“I shudder to think what the economic condition of the country and of all other countries involved will be when this awful war is over.”
Iowa History, a weekly column, appears at IowaWatch on Saturdays.
Cheryl Mullenbach is the author of non-fiction books for young people. Her work has been recognized by International Literacy Association, American Library Association, National Council for Social Studies, and FDR Presidential Library and Museum.
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Alice Beatle wrote to friends and family in Iowa from her post in Budapest, Hungary, in December 1914. And while Beatle expressed alarm about economic effects of war, her immediate concern was for treatment of the wounded soldiers under her care.
Beatle had served as superintendent of nurses at the Homeopathic Hospital in Iowa City for a time; and when war broke out in Europe in the summer of 1914, she was working in Ohio. When the Red Cross put out a call for nurses, Beatle responded. Although the United States had not yet entered the war, Beatle and a group of fellow nurses set sail from New York on September 5.
In late December a friend received a letter from Beatle from her post at the American Red Cross Military Hospital in Budapest. She described the hospital as a former school for the blind, where as many as 200 patients could be treated. Beatle and her team of 12 nurses cared for wounded soldiers, with the help of 20 orderlies.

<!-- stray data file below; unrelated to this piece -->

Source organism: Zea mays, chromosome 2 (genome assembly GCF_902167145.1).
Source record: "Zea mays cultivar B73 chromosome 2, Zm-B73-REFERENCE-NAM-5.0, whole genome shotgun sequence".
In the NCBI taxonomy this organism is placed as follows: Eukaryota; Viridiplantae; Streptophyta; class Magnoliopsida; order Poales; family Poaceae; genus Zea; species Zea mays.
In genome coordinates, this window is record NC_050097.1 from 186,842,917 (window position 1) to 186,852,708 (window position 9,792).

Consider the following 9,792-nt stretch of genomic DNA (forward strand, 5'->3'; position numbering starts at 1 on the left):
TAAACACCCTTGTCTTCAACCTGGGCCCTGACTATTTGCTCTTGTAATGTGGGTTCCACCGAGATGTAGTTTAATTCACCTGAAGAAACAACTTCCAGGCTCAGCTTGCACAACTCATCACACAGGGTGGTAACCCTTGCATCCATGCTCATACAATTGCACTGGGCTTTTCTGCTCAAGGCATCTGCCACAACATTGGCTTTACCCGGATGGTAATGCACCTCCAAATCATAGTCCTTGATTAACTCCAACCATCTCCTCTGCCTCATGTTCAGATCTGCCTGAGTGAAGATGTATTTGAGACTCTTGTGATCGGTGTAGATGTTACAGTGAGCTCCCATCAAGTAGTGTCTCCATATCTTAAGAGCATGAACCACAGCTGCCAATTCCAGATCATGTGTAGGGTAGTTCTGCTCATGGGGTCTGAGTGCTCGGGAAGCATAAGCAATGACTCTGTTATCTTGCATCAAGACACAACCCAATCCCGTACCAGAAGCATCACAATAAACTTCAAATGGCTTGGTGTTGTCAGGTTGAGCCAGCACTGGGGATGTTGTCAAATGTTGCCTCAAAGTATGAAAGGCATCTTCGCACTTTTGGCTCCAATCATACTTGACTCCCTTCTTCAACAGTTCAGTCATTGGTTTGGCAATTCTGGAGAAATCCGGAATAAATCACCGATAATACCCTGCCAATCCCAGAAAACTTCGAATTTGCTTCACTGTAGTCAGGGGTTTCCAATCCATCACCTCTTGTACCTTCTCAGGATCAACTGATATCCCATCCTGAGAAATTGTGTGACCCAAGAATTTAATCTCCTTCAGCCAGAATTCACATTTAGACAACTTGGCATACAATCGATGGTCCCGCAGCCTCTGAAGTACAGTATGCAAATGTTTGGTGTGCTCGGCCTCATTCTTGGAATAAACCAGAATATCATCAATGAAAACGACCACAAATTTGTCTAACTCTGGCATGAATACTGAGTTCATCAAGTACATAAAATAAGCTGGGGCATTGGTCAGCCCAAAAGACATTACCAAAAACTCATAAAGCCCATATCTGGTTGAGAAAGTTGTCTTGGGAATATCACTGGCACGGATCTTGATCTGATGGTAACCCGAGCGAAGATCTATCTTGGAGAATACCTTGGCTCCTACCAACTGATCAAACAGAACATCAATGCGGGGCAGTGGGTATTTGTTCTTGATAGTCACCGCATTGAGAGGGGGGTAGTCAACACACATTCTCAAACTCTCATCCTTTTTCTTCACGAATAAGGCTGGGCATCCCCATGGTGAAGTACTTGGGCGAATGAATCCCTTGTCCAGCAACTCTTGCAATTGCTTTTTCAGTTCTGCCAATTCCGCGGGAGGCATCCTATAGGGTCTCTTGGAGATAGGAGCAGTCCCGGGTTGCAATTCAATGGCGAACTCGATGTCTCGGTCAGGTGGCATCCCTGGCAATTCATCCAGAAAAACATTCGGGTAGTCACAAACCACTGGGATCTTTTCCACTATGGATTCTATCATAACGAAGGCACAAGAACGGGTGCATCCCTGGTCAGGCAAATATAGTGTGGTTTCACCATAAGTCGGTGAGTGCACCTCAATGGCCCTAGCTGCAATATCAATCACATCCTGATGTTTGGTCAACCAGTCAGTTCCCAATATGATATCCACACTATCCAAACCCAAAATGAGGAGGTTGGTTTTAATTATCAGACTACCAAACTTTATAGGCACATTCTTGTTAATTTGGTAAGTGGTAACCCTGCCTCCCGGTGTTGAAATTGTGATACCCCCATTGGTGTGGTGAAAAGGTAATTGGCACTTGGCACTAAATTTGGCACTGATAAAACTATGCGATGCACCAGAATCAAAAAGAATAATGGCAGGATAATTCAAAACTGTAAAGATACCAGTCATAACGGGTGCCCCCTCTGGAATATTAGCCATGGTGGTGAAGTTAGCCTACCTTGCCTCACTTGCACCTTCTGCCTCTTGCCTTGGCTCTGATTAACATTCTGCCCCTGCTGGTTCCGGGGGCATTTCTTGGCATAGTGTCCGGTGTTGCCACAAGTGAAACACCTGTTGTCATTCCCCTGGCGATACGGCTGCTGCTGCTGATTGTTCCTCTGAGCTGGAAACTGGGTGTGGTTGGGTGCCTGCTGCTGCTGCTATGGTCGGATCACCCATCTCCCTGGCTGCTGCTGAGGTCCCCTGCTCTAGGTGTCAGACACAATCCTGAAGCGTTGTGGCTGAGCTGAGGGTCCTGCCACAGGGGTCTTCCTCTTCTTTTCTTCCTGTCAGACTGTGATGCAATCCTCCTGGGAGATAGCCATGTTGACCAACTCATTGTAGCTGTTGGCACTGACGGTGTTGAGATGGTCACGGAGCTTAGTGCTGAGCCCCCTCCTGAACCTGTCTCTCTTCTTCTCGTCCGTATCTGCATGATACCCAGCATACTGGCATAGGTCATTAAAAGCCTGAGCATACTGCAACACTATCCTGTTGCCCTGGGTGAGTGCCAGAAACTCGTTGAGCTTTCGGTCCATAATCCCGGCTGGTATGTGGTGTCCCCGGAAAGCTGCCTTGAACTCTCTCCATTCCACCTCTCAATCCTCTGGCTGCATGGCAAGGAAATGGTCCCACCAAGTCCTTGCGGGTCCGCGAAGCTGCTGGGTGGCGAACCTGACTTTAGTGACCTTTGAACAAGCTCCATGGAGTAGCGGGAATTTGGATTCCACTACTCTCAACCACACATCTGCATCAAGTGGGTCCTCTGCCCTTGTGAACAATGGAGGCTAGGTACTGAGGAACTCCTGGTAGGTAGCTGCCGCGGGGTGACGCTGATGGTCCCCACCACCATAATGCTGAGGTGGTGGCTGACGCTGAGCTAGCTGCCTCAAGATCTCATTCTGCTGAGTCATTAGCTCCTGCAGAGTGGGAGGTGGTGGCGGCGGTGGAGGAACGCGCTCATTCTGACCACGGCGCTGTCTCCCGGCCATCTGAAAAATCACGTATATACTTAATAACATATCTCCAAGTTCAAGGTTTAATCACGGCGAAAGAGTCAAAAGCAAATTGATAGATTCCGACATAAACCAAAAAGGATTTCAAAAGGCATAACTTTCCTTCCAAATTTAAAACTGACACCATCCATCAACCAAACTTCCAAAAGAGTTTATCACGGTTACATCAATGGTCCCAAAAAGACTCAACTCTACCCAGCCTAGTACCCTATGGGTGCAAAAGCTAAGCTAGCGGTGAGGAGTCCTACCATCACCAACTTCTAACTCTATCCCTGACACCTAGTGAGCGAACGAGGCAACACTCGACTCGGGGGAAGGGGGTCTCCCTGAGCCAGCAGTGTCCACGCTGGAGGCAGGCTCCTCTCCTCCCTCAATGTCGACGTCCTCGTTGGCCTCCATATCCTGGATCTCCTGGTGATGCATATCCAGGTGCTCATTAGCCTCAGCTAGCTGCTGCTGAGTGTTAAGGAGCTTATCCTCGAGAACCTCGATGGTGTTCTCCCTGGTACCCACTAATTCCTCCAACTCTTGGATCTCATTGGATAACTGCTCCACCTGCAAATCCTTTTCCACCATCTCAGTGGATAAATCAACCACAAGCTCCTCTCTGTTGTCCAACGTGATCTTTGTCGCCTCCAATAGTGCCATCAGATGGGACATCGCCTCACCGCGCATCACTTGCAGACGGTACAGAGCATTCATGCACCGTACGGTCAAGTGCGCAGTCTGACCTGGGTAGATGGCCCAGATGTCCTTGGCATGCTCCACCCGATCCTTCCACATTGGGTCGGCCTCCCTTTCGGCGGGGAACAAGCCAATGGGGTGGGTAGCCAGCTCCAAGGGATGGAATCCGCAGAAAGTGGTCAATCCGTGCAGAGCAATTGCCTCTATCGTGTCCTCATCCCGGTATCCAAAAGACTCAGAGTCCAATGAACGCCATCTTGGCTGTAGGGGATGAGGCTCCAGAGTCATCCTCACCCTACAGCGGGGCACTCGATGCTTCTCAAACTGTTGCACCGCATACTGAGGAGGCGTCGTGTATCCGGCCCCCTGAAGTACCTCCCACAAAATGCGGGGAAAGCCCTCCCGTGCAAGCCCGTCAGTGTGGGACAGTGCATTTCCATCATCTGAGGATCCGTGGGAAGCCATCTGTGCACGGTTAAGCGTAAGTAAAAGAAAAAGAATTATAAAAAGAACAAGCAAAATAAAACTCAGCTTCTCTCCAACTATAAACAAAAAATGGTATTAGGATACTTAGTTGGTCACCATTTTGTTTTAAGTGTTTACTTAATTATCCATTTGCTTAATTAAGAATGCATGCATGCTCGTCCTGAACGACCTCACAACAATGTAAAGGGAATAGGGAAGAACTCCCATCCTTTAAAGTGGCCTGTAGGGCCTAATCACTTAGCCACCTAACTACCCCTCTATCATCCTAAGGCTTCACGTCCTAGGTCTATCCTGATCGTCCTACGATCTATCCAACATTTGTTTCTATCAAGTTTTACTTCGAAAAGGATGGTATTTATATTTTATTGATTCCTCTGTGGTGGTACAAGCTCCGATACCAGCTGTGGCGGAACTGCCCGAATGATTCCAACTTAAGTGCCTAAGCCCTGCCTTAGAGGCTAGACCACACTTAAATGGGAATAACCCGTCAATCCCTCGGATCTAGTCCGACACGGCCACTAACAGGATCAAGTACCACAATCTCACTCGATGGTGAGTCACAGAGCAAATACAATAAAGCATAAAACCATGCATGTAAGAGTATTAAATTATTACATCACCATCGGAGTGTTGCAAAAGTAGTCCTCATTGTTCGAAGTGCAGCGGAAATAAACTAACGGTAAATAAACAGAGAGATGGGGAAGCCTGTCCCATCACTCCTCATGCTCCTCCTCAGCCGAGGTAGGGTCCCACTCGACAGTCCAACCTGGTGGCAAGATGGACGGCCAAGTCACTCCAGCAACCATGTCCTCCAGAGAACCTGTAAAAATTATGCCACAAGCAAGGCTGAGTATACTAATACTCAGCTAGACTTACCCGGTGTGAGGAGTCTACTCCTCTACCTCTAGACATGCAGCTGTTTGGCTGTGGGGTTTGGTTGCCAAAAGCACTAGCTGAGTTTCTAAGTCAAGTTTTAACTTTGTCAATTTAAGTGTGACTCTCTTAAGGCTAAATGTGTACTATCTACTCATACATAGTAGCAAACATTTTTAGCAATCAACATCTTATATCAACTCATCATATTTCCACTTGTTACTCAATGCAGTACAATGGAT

“The soldiers, no matter how badly they are wounded or in how great pain, are so grateful and polite and uncomplaining,” Beatle wrote.
She told about two Romanian soldiers with severe face wounds who were being treated in the hospital. Both were violinists; and when the staff found a couple of violins for them, they sat up in their beds and performed. Beatle wrote, “It was very funny, but very pathetic also. I laughed to keep from crying.”
In spring 1915 the Davenport Daily Times reported on another letter from Beatle in which she described the “horrors” of conditions in Hungary. Food was scarce and expensive when available. Tea sold for $1.50 per pound. White bread was not available. And the brown bread was made with corn meal. Beatle wrote that typhoid fever was a serious problem in nearby towns, but that her hospital had not been afflicted.
The government of Austria-Hungary recognized the work of Beatle in 1915. She was presented a gold medal of honor, the first “foreign woman” to receive the honor.
After the war Beatle returned to the United States, working for a time at Fort Whipple in Arizona Territory. In November 1919 it was announced she was engaged to Frederick Cobb, an attorney and brother of famed baseball star, Ty Cobb. The couple planned to live on a ranch in California.
“Archduke Honors Miss Beatle,” Daily Times (Davenport), March 16, 1915.
“Hungary Takes Horrors Calmly,” Daily Times, Apr. 14, 1915.
“Iowa Woman to Europe,” Daily Times, Sept. 3, 1914.
“Iowa City Nurse to Marry Brother of Famous Ty Cobb,” Iowa City Press-Citizen, Nov. 17, 1919.
“Miss Beatle Writes From War Scenes,” Iowa City Press-Citizen, Dec. 29, 1914.